Foundations and Trends® in Networking > Vol 2 > Issue 4

Power Control in Wireless Cellular Networks

Mung Chiang, Department of Electrical Engineering, Princeton University, USA, chiangm@princeton.edu Prashanth Hande, Department of Electrical Engineering, Princeton University, USA, Tian Lan, Department of Electrical Engineering, Princeton University, USA, Chee Wei Tan, Department of Electrical Engineering, Princeton University, USA,
 
Suggested Citation
Mung Chiang, Prashanth Hande, Tian Lan and Chee Wei Tan (2008), "Power Control in Wireless Cellular Networks", Foundations and TrendsĀ® in Networking: Vol. 2: No. 4, pp 381-533. http://dx.doi.org/10.1561/1300000009

Published: 19 Jun 2008
© 2008 M. Chiang, P. Hande, T. Lan and C. W. Tan
 
Subjects
Control/Graph-theoretic models
 

Free Preview:

Article Help

Share

Download article
In this article:
1 Introduction
2 Power Control with Fixed SIR
3 Transience, Robustness, and Admission
4 Power Control with Variable SIR
5 Opportunistic Power Control
6 Non-cooperative Power Control
7 Joint PC and Beamforming
8 Joint PC and BS Assignment
9 Joint PC and Spectral-Temporal Scheduling
10 Industry Adoption
Acknowledgments
References

Abstract

Transmit power in wireless cellular networks is a key degree of freedom in the management of interference, energy, and connectivity. Power control in both the uplink and downlink of a cellular network has been extensively studied, especially over the last 15 years, and some of the results have enabled the continuous evolution and significant impact of the digital cellular technology.

This survey provides a comprehensive discussion of the models, algorithms, analysis, and methodologies in this vast and growing literature. It starts with a taxonomy of the wide range of power control problem formulations, and progresses from the basic formulation to more sophisticated ones. When transmit power is the only set of optimization variables, algorithms for fixed SIR are presented first, before turning to their robust versions and joint SIR and power optimization. This is followed by opportunistic and non-cooperative power control. Then joint control of power together with beamforming pattern, base station assignment, spectrum allocation, and transmit schedule is surveyed one-by-one.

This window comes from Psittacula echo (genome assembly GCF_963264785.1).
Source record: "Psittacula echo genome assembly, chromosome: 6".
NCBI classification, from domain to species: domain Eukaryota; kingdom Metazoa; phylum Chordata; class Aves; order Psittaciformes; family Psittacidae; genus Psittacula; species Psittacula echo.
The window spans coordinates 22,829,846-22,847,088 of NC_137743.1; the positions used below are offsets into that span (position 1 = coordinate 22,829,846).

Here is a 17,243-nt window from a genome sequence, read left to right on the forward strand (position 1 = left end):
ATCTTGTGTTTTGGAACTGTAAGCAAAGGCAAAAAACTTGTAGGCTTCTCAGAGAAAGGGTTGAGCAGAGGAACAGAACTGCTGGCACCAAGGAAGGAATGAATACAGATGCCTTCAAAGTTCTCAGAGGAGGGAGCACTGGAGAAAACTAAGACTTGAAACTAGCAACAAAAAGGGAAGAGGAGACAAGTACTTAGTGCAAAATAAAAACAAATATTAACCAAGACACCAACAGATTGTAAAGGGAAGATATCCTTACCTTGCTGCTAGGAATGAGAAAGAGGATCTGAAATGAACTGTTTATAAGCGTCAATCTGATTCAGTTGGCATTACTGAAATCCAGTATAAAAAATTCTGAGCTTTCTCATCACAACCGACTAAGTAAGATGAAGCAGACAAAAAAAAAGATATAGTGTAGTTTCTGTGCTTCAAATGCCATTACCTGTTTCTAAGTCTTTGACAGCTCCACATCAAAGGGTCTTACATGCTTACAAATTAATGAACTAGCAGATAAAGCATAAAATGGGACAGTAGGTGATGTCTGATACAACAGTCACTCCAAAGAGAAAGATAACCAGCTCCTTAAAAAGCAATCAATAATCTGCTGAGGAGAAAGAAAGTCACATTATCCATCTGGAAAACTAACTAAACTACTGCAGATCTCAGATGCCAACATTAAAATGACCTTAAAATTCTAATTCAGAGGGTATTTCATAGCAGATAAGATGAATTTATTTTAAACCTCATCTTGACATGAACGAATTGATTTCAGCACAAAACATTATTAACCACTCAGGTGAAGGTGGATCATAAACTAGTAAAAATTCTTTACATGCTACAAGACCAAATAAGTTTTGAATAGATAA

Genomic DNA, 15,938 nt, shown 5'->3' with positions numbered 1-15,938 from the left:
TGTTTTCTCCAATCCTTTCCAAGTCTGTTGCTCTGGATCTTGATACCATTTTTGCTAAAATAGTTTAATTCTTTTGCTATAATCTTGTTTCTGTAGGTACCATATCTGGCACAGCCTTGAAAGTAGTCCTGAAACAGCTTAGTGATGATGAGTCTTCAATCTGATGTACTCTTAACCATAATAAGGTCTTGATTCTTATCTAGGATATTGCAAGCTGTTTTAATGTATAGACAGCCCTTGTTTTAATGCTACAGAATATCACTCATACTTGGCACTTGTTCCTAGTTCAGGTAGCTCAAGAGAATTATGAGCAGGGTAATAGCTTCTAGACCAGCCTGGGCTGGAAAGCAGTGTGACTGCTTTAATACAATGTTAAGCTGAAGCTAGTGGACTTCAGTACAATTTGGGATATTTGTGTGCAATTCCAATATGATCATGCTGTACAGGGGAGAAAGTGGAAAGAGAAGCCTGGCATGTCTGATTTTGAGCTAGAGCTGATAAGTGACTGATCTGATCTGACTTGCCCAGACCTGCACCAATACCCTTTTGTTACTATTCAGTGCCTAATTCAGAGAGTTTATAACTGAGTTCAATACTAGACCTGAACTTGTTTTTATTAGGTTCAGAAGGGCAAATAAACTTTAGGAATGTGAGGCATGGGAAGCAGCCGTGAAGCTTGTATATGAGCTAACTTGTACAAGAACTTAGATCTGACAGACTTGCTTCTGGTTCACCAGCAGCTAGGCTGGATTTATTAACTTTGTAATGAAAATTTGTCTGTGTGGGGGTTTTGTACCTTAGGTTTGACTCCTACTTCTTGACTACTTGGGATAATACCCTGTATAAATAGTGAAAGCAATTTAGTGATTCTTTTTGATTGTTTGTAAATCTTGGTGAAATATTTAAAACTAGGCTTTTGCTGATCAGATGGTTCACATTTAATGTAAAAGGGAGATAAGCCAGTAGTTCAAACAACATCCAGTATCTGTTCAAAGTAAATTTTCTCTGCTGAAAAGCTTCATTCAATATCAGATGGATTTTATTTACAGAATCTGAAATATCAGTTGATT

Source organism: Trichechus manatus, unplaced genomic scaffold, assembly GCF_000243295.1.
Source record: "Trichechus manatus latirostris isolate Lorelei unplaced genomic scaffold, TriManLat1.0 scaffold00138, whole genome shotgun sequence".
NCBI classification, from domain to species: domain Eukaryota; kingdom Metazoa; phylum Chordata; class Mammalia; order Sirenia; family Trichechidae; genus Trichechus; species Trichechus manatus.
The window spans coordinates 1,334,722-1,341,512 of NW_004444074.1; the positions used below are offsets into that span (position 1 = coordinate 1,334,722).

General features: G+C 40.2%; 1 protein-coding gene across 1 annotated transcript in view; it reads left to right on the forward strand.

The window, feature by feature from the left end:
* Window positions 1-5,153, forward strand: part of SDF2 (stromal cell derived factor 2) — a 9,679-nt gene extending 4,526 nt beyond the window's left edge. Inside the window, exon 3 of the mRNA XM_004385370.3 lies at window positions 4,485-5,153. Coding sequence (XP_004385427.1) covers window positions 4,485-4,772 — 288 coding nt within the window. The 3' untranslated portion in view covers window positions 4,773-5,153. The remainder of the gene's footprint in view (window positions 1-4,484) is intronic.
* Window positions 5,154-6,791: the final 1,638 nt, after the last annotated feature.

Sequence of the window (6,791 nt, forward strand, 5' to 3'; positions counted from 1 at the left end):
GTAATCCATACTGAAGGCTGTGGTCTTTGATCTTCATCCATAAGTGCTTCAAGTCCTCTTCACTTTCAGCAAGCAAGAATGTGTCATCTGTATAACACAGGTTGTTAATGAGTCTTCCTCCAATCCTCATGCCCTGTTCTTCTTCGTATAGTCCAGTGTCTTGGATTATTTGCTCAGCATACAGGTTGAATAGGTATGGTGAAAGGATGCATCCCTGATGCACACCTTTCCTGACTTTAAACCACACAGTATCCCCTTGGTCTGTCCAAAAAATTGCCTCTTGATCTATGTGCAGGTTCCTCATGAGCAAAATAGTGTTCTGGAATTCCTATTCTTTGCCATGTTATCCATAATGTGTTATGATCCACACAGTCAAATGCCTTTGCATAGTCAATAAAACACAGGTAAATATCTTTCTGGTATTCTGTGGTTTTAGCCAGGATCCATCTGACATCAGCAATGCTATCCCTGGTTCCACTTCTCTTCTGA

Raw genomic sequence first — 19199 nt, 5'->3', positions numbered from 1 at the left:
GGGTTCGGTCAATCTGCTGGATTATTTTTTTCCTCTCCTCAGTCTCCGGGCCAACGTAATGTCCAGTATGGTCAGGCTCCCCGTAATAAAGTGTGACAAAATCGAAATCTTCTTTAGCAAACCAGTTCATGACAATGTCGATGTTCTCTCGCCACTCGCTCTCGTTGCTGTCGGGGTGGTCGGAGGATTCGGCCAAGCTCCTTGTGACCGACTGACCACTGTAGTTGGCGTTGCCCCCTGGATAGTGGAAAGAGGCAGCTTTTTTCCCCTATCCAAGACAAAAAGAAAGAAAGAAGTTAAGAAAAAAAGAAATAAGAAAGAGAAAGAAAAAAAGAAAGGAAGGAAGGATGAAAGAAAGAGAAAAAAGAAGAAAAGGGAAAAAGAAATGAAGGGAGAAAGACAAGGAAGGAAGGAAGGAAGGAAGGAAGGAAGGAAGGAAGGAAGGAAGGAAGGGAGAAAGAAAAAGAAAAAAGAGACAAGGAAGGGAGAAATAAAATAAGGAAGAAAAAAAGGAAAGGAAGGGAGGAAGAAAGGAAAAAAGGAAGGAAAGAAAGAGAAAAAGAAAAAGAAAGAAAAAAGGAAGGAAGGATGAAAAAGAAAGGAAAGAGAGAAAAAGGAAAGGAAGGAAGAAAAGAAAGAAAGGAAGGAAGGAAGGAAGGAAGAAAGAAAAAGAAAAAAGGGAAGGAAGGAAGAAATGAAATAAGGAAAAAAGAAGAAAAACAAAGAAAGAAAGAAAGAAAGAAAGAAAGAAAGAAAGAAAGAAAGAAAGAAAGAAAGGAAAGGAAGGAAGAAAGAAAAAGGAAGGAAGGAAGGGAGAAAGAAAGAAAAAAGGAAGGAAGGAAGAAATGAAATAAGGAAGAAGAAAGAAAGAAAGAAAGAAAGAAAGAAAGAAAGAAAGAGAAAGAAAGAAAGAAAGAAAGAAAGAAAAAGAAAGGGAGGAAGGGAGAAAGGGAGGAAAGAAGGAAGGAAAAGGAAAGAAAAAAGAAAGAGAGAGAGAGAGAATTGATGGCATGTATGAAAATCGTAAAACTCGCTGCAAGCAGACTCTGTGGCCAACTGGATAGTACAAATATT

Throughout the survey, we highlight the use of mathematical language and tools in the study of power control, including optimization theory, control theory, game theory, and linear algebra. Practical implementations of some of the algorithms in operational networks are discussed in the concluding section. As illustrated by the open problems presented at the end of most chapters, in the area of power control in cellular networks, there are still many under-explored directions and unresolved issues that remain theoretically challenging and practically important.

DOI:10.1561/1300000009
ISBN: 978-1-60198-136-3
168 pp. $99.00
Buy book
 
ISBN: 978-1-60198-137-0
168 pp. $125.00
Buy E-book
Table of contents:
1: Introduction
2: Power Control with Fixed SIR
3: Transients, Robustness, and Admission
4: Power Control with Variable SIR
5: Opportunistic Power Control
6: Non-cooperative Power Control
7: Joint PC and Beamforming
8: Joint PC and BS Assignment
9: Joint PC and Spectral-Temporal Scheduling
10: Industry Adoption
Acknowledgements
References

Power Control in Wireless Cellular Networks

Power Control in Wireless Cellular Networks provides a comprehensive survey of the models, algorithms, analysis, and methodologies in this vast and growing research area. It starts with a taxonomy of the wide range of power control problem formulations, and progresses from the basic formulation to more sophisticated ones. When transmit power is the only set of optimisation variables, algorithms for fixed SIR are presented first, before turning to their robust versions and joint SIR and power optimization. This is followed by opportunistic and non-cooperative power control. Then joint control of power together with beamforming pattern, base station assignment, spectrum allocation, and transmit schedule are surveyed one by one. Power Control in Wireless Cellular Networks highlights the use of mathematical language and tools in the study of power control, including optimisation theory, control theory, game theory, and linear algebra. Practical implementations of some of the algorithms in operational networks are discussed in the concluding chapter.

 
NET-009